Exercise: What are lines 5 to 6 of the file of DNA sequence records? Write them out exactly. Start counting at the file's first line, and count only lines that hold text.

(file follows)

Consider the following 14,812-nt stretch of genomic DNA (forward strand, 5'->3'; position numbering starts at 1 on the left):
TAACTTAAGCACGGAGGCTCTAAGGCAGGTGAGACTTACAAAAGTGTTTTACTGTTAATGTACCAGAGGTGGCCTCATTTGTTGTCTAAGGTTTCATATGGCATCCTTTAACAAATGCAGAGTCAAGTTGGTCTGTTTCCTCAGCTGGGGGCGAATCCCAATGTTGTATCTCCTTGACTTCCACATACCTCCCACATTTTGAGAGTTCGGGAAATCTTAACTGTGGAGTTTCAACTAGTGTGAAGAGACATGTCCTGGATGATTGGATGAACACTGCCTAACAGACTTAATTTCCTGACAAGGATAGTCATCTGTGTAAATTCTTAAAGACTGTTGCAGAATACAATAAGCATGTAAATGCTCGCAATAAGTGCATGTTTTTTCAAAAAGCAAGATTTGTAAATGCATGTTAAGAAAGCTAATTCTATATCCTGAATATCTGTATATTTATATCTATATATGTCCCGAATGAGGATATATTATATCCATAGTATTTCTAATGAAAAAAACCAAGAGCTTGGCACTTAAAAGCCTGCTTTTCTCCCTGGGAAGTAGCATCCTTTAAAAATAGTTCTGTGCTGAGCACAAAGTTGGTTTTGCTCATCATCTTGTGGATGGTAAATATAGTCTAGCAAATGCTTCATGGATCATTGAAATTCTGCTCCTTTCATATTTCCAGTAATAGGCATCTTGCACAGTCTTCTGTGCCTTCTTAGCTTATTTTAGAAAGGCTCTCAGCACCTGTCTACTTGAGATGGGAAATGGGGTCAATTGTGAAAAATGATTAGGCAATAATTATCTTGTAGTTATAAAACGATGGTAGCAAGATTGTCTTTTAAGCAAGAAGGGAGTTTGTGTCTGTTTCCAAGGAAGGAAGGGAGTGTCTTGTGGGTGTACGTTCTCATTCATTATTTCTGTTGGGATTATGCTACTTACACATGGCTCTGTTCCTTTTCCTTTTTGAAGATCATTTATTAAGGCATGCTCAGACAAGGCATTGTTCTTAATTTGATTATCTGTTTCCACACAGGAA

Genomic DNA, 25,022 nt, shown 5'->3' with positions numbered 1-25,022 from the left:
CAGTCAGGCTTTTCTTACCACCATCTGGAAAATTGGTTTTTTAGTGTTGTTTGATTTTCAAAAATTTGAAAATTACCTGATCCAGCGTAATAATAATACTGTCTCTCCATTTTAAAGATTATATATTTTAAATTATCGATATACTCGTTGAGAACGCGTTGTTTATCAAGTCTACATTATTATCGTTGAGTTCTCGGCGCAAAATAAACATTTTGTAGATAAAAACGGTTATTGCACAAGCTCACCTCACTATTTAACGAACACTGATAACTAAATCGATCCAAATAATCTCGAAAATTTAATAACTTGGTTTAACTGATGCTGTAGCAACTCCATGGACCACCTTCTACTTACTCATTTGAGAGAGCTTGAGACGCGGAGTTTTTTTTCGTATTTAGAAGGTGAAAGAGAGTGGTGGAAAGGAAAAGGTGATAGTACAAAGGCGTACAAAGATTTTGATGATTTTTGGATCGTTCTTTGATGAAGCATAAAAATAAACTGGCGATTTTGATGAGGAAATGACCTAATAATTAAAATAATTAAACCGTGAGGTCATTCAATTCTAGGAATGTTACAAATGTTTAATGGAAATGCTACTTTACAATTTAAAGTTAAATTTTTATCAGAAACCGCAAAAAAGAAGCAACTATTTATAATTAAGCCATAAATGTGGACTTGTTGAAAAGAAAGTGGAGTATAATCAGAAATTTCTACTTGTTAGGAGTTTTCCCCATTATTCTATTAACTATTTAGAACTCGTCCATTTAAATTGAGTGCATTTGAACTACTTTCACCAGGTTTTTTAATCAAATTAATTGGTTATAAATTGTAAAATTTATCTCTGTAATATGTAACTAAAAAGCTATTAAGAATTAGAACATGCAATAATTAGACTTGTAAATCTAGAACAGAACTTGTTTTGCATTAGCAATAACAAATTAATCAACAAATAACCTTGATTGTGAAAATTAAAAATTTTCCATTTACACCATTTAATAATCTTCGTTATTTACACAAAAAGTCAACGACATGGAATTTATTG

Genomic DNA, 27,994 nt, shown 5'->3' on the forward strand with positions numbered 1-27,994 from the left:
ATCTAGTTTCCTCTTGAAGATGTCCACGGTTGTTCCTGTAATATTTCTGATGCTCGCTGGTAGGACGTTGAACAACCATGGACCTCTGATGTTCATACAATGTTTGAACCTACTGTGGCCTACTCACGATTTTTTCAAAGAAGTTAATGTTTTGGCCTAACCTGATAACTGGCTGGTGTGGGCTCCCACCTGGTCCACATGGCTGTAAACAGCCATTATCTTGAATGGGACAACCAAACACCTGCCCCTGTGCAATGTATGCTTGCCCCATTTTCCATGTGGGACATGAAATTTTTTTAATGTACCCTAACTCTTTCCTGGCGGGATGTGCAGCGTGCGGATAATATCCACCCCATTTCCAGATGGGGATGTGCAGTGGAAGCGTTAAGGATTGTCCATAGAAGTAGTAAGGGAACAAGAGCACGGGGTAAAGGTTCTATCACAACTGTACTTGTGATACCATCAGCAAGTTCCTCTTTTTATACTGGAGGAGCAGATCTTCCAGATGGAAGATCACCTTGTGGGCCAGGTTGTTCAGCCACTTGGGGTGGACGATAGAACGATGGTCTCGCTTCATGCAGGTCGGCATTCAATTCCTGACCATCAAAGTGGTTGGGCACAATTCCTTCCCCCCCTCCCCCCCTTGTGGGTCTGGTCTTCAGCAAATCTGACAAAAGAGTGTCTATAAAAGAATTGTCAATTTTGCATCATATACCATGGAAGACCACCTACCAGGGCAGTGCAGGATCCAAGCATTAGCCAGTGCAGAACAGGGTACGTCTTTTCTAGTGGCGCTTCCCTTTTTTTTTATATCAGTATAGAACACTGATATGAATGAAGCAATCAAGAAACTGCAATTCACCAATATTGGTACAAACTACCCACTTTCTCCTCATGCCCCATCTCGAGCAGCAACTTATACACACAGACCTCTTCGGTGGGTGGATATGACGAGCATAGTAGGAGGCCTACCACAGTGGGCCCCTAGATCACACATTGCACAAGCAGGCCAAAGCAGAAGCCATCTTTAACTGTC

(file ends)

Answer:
Genomic DNA, 27,994 nt, shown 5'->3' on the forward strand with positions numbered 1-27,994 from the left:
ATCTAGTTTCCTCTTGAAGATGTCCACGGTTGTTCCTGTAATATTTCTGATGCTCGCTGGTAGGACGTTGAACAACCATGGACCTCTGATGTTCATACAATGTTTGAACCTACTGTGGCCTACTCACGATTTTTTCAAAGAAGTTAATGTTTTGGCCTAACCTGATAACTGGCTGGTGTGGGCTCCCACCTGGTCCACATGGCTGTAAACAGCCATTATCTTGAATGGGACAACCAAACACCTGCCCCTGTGCAATGTATGCTTGCCCCATTTTCCATGTGGGACATGAAATTTTTTTAATGTACCCTAACTCTTTCCTGGCGGGATGTGCAGCGTGCGGATAATATCCACCCCATTTCCAGATGGGGATGTGCAGTGGAAGCGTTAAGGATTGTCCATAGAAGTAGTAAGGGAACAAGAGCACGGGGTAAAGGTTCTATCACAACTGTACTTGTGATACCATCAGCAAGTTCCTCTTTTTATACTGGAGGAGCAGATCTTCCAGATGGAAGATCACCTTGTGGGCCAGGTTGTTCAGCCACTTGGGGTGGACGATAGAACGATGGTCTCGCTTCATGCAGGTCGGCATTCAATTCCTGACCATCAAAGTGGTTGGGCACAATTCCTTCCCCCCCTCCCCCCCTTGTGGGTCTGGTCTTCAGCAAATCTGACAAAAGAGTGTCTATAAAAGAATTGTCAATTTTGCATCATATACCATGGAAGACCACCTACCAGGGCAGTGCAGGATCCAAGCATTAGCCAGTGCAGAACAGGGTACGTCTTTTCTAGTGGCGCTTCCCTTTTTTTTTATATCAGTATAGAACACTGATATGAATGAAGCAATCAAGAAACTGCAATTCACCAATATTGGTACAAACTACCCACTTTCTCCTCATGCCCCATCTCGAGCAGCAACTTATACACACAGACCTCTTCGGTGGGTGGATATGACGAGCATAGTAGGAGGCCTACCACAGTGGGCCCCTAGATCACACATTGCACAAGCAGGCCAAAGCAGAAGCCATCTTTAACTGTC